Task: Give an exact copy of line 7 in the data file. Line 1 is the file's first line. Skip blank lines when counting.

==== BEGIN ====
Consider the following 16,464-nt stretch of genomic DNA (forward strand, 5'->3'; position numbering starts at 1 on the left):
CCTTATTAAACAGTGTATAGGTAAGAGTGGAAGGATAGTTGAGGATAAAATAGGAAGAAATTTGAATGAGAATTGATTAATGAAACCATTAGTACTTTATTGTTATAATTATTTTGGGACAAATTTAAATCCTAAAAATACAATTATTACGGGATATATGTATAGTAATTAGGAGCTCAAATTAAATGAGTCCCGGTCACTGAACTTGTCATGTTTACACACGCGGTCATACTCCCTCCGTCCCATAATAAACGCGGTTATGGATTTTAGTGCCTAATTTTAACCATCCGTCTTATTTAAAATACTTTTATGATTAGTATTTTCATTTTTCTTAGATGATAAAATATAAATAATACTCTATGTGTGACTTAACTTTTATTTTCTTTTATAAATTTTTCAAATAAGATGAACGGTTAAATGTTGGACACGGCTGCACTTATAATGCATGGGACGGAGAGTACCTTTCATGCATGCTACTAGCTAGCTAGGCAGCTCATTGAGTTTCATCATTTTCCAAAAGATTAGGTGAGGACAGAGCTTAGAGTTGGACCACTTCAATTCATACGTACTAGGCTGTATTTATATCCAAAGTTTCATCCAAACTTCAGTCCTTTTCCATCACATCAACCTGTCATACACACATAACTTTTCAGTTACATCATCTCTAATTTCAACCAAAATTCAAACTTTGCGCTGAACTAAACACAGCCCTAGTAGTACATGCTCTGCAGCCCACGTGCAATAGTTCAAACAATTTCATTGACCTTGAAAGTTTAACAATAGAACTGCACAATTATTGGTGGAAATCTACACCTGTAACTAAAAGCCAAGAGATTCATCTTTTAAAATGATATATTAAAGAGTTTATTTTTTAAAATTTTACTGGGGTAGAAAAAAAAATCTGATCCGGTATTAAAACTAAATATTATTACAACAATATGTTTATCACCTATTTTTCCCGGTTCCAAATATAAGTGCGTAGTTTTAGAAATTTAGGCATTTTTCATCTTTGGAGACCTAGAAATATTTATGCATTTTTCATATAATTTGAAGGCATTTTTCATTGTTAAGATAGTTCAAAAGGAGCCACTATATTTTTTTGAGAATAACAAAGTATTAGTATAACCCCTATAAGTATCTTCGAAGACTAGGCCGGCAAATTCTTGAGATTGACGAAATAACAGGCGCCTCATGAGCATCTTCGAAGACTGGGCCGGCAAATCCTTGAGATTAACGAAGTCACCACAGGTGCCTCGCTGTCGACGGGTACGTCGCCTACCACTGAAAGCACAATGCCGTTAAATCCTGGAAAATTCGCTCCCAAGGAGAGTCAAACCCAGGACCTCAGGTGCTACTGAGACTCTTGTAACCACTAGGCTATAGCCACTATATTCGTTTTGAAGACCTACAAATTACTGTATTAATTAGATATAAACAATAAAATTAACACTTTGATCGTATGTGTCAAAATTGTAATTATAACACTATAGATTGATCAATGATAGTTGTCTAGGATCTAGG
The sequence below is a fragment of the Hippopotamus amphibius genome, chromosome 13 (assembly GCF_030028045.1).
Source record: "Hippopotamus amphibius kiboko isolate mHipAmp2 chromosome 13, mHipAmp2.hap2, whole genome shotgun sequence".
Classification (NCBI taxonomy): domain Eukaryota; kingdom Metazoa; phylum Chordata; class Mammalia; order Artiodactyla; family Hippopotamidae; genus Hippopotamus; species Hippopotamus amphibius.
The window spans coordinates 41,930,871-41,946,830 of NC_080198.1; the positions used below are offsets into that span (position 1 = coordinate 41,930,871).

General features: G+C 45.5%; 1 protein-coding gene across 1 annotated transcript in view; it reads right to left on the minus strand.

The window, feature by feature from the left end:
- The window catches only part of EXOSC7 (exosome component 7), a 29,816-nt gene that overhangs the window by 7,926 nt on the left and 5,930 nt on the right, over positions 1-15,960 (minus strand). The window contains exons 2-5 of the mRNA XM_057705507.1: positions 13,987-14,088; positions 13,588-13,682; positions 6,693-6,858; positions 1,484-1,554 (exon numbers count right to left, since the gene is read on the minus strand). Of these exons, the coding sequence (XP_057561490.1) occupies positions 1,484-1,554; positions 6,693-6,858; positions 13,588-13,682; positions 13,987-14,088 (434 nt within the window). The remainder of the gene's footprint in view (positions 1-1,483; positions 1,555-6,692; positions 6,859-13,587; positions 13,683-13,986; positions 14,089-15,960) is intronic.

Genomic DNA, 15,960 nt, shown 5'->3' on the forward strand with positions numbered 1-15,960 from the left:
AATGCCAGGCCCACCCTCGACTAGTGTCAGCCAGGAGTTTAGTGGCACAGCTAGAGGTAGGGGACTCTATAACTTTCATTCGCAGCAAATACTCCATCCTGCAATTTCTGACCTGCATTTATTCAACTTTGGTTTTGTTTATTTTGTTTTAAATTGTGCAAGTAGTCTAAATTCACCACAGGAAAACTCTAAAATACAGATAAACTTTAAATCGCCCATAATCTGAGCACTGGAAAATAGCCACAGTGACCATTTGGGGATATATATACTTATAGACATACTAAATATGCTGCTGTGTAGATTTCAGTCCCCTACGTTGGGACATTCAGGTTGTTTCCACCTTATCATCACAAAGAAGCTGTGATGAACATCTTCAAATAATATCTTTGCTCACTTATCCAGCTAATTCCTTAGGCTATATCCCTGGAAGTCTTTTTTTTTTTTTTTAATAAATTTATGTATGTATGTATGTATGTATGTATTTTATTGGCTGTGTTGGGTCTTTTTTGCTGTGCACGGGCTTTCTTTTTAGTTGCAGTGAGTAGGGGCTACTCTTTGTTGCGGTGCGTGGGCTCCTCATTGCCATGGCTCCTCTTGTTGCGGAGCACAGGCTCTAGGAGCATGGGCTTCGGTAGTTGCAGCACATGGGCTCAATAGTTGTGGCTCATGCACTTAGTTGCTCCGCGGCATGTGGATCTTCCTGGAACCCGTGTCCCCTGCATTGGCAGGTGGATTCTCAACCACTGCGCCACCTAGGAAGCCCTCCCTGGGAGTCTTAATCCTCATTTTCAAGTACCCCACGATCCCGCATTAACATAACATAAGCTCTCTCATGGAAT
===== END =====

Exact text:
General features: G+C 45.5%; 1 protein-coding gene across 1 annotated transcript in view; it reads right to left on the minus strand.